picture-in-picture to simulate the specific function of an on-screen
device. Spirito Soundís detailed sound-design work furthermore increased
the level of integration and realism.
I think the locations are a key factor of
51 - so how did you find them, have you written the movie with the
locations already in mind, and what was it like filming there?
GT & AL: Concerning the Italian
locations, we relied on the greatly suggestive estate of our location and
set manager Silvano Di Murro: SDM Farm in Montelovesco, a wonderful
countryside land in
that includes some vast woods and a typical farmstead that we used both
for the house interior and exteriors. By itself the estate and its
backgrounds are breathtaking, also we got one of the hugest snowfalls in recent years while filming in December 2011. This further contributed to
the stunning scenario. We
wrote almost the entire plot outline just before scouting locations in
Montelovesco and surroundings, but we tripped back and forth while we were
writing the screenplay, so we functionally wrote or adapted scenes to
fit the confirmed locations. This helped a lot also in enhancing and
improving the script. Originally our plan was to shoot the ending of the
movie in another location in
Italy, but bureaucracy and some other issues obtaining the permits to shoot
finally forced us to abandon the first idea and turn to
Belgium. Our first assistant director and dialogue coach Emiliano Manzillo
submitted us a lot of interesting locations all over the country: we
finally chose the high-school institute SISA/Stedelijk Lyceum and
Antwerp, along with some capital exteriors in the abandoned city of
Doel. All in all we think the replacements fit even better than the
originals. We also adapted and extended the screenplay in order to get the
best from those incredible places.
can you tell us about your cast, how did you find them and why exactly
GT & AL:
The cast is the heart and the engine of Report 51. We
couldnít be more pleased and grateful to them for the stunning work
theyíve done. Not only did they have to act in another spoken language, but
they also had to stand some incredibly demanding physical efforts in
adverse temperature and climate, not to talk about the fact that they
operated the camera for almost the whole movie. All of the cast were our
first choice for their respective roles.
We first worked with Michela
Bruni (Amber) on the short movie La Rete, back in 2010, and we were
highly impressed by her excellent, multilayered performance. We also had
the occasion to met Viola Graziosi (Linda) on another short and to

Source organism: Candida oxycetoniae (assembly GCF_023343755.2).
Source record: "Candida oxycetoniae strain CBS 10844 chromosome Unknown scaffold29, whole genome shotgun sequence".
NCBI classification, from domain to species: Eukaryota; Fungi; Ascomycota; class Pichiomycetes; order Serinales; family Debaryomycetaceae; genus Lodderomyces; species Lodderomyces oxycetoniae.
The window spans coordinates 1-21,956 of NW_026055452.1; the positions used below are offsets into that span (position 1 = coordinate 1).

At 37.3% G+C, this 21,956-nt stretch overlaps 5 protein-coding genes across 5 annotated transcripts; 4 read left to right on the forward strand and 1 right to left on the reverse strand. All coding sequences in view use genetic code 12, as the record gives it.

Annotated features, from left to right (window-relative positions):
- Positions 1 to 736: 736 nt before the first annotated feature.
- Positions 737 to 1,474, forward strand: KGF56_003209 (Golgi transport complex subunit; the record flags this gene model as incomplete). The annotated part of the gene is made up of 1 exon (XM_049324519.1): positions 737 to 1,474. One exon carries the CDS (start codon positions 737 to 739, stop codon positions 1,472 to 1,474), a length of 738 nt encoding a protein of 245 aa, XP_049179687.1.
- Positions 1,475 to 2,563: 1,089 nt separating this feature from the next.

experience her tremendous dramatic skills. Damiano Martina was among the
protagonist of an American singer videoclip we worked for and his acting
attitude was just perfect for John. Ann Pierssens (Ann) was introduced to
us by 1st AD Manzillo and we had the chance to witness her acting during the shooting of the short
Nigredo, that he
directed just prior to the shoot of Report 51. Luca Guastini
was the only exception in the sense we didnít know him nor have
worked with him prior to entering production.
We were pondering some candidates for the role but still hadnít
contacted anyone when Michela suggested Luca, whom she previously
worked with on stage. We were pretty much impressed by his showreel and by
our first meeting with him we knew we had found James.
the cast also collaborated to the dialogue, something we thought was
crucial to better stress the realism of interactions and relations of the
characters needed for this kind of movie.
Do talk about the shoot as such for a bit,
and the on-set atmosphere?
GT & AL:
The set was a great adventure and a one-of-a-kind
experience, both professionally and humanly. Knowing most of the cast and
crew from previous projects already, having prepared much of the work
together when still in pre-production and being a smaller crew than usual
due to the production and shooting approach, led us to easily establish an
extremely positive mood - which was good considering that, for the very
same productive and shooting reasons, it was also a tough and very
demanding adventure. Principal photography took a week in Montelovesco and
three days in Belgium. Apart from some of the interior, we showed the cast each location for
the first time only just before starting to work to the corresponding
scene. We were on a tight schedule and we kept adjusting it on a
day-by-day basis mostly due to the climate changing, but we finally made
it all as planned. We usually started each shot by blocking the scene
while actors went over the script with our dialogue coach, then we blocked
the scene again with them in order to explain directional and photographic
guidelines. It was not a typical, technical rehearsal because the action
had to be also explained in term of camerawork and detailed as a sort of